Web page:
At The Liminal You’re Limitless: How To Navigate Transitioning Careers


Finger pressing a new career start button. Concept of occupational or professional retraining or job opportunities. Composite between a hand photography and a 3D background

The prospect of changing careers can be intimidating. You might be concerned about taking on extra debt to pursue more schooling or making the wrong choice in a new career. The good news is that there are ways to jump from a job that’s not fulfilling to one with more opportunities and better pay.

Wondering how to get started? Keep reading to learn how you can navigate transitioning careers!

Know Your Goals in Making a Career Change

If you’re trapped in a job without any opportunities for advancement, the motivation for finding a new career path might be pretty clear cut. As some experts suggest, a desire for advancement opportunities is the leading reason people change jobs. No, it’s not always a bad boss or wrong benefits package.

On the other hand, if you hate your job, you might need to find a new calling. Ensure it’s the job or career path you’re dissatisfied with and not the people you work with. Sometimes a few bad apples on your work team can sour you on a career path you might otherwise like in a healthier work environment. 

But in other instances, you might feel lost. The job doesn’t inspire you to work hard. In those cases, it’s essential to know why you want to make a career change and take some time to write down your goals in making a career change.

Talking things over with a loved one can help you weed out career paths that don’t measure up, and it can help give you more ownership of where you want to go next. You may crave a better income, but you may prioritize the ability to live anywhere or work remotely more than income. It is important to keep tabs on which attributes are the most important for you.

Jump Right In

A big obstacle to making a career change is apprehension. It’s easy to start wallowing in self-doubt, but if it is your true desire to see change happen, you have to push through it. The best advice is to jump right in and research and explore, even if you’re not an expert in the area you want to work.

Are you still learning how to code or write the perfect press release? That’s okay, as long as you’re making progress and can show evidence of initiative.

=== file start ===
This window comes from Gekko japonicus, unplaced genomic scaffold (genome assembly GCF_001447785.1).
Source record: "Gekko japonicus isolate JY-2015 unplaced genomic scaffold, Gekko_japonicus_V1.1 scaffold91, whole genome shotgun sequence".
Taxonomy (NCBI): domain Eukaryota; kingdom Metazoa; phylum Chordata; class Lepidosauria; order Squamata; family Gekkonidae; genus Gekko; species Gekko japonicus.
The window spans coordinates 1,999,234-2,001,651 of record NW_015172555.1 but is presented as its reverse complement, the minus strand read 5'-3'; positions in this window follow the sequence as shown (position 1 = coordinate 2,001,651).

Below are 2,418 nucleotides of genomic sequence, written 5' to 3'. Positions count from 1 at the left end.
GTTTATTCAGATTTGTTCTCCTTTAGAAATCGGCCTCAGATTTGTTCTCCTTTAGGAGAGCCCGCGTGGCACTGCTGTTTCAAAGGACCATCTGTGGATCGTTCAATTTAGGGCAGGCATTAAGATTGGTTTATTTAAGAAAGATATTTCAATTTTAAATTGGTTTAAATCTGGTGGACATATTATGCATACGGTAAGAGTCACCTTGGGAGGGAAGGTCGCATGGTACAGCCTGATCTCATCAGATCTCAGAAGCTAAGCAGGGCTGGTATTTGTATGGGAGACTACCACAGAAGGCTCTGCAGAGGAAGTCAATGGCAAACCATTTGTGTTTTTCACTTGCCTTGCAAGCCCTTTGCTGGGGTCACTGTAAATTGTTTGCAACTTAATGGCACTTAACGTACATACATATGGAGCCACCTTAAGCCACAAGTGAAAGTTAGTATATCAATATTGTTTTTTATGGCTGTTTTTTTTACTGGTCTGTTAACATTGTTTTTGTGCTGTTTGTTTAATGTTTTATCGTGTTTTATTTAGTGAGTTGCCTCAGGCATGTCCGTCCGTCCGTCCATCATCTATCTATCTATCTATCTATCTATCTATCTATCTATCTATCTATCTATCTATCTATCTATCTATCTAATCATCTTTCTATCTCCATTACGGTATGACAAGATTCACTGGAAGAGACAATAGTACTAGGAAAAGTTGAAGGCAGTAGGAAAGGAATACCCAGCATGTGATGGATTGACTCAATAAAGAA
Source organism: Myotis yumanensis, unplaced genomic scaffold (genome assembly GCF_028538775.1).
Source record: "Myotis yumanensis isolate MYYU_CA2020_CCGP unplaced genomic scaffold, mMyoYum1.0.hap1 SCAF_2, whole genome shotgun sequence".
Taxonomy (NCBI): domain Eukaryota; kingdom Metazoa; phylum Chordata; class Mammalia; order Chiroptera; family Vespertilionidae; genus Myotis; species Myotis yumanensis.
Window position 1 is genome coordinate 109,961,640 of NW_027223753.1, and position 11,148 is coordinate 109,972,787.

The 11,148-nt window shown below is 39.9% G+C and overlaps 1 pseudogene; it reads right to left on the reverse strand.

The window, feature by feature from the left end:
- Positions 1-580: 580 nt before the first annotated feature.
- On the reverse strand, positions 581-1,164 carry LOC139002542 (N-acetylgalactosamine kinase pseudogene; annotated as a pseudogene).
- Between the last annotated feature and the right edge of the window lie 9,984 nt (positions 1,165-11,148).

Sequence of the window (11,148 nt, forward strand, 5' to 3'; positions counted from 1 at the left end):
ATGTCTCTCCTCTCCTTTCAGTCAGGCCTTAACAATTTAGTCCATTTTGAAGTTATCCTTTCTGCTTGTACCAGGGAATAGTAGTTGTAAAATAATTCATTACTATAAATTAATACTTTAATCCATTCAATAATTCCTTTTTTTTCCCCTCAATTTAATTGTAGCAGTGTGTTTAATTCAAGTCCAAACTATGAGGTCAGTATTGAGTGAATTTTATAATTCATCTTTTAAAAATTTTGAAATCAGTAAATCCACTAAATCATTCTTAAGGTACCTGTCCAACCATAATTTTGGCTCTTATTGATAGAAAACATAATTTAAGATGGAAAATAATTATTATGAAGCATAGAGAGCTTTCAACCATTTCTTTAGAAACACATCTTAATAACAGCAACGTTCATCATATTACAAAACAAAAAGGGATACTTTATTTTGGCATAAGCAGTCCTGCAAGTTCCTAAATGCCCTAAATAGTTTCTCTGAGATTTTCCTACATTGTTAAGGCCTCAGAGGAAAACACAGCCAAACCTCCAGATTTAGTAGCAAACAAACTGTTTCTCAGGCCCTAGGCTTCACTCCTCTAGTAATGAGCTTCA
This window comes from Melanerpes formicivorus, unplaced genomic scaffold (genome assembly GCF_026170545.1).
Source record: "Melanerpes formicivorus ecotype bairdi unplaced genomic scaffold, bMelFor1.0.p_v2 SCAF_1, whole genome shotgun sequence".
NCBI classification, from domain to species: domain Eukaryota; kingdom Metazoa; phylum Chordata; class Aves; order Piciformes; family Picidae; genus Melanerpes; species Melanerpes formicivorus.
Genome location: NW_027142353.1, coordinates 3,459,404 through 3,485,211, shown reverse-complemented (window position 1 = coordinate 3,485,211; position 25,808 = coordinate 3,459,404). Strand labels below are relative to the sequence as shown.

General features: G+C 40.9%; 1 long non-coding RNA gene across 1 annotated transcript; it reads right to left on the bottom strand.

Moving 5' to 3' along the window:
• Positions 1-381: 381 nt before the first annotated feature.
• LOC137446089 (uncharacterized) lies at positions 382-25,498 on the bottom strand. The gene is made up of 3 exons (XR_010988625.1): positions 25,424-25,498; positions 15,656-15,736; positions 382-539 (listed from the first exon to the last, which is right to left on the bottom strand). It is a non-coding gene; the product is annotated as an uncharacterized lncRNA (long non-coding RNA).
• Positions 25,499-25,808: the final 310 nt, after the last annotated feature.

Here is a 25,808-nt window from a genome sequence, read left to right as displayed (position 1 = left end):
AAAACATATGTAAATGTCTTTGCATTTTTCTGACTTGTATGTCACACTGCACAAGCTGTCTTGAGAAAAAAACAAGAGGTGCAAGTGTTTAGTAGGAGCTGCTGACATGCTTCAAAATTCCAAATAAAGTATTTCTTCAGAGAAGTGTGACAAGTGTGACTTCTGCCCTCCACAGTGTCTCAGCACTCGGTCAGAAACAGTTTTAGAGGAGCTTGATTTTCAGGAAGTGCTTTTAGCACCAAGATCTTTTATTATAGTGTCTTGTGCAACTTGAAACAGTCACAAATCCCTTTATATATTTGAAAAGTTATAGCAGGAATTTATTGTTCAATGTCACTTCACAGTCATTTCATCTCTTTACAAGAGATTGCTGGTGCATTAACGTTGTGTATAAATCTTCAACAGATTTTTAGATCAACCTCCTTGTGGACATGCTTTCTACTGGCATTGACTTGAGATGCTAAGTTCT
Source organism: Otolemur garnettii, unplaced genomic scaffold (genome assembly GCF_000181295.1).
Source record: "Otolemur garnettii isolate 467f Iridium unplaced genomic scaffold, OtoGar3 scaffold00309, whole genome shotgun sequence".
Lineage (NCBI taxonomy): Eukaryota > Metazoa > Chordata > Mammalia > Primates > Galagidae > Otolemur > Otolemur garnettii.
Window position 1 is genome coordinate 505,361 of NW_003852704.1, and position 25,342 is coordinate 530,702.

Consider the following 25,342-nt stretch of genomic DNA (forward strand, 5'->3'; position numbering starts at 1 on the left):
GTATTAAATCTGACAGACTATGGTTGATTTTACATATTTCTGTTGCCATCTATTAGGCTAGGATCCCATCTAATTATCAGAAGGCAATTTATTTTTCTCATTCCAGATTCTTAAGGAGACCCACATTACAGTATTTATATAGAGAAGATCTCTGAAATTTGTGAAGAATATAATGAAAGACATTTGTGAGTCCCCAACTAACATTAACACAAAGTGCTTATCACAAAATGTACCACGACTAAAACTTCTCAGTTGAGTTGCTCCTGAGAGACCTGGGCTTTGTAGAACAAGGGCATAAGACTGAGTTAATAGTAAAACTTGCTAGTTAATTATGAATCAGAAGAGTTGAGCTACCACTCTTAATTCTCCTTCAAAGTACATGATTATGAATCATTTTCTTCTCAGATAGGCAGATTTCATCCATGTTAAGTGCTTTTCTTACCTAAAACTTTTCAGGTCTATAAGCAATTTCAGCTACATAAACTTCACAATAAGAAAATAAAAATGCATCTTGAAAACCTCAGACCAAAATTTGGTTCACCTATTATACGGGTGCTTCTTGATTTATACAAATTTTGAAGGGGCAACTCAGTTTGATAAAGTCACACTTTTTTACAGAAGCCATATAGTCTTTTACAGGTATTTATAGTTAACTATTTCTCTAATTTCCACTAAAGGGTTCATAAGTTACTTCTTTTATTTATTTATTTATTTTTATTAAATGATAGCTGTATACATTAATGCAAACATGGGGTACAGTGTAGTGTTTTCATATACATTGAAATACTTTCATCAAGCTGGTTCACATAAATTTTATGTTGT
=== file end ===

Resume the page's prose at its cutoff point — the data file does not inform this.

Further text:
Jumping right in and sending out applications or meeting face to face shows a level of ambition that employers will notice. Even if you lack a big resume of experience, you’ll show eagerness to learn on the job until you get it right.

Roughly half of all workers make a significant career change, so if you’re thinking of hopping from business to healthcare, you’re not alone. Making a significant change can be stressful for even the most prepared people, so find an outlet to work through your concerns.

Make a habit of journaling each night before you go to bed. Jot down a list of the pros and cons of a given field or plan of attack. By doing so, you’ll create a written record of your thought process that you can refer back to in the months ahead. Talk with people who are in the career you seek to join.  Talk with your friends and family about your desire to enter a new field. 

Own Your Transferable Skills

When you’re chipping away at a new career path, it can seem like you’re starting from scratch. But in nearly every instance, you’ll bring something to the table to help you in a new position. Remember that every time you feel like throwing in the towel, persist onward!

You may have developed into a fast typer at your previous jobs, personable presence in the office, or creative contributor. These are all intangible skills that will transfer to any job.

Know how to articulate these skills on a resume. Employers want to see that you’ll be an easy and dutiful trainee if they decide to hire you. Choose clear language and lead with your successes.

And when in doubt, seek the help of others who are already in the career you are seeking. They will understand how to frame your skills in a resume or cover letter to attract an employer.  You can also talk with a career counselor who may have suggestions to guide you toward a new and better career.

When Transiting Careers, Know It Will Take Time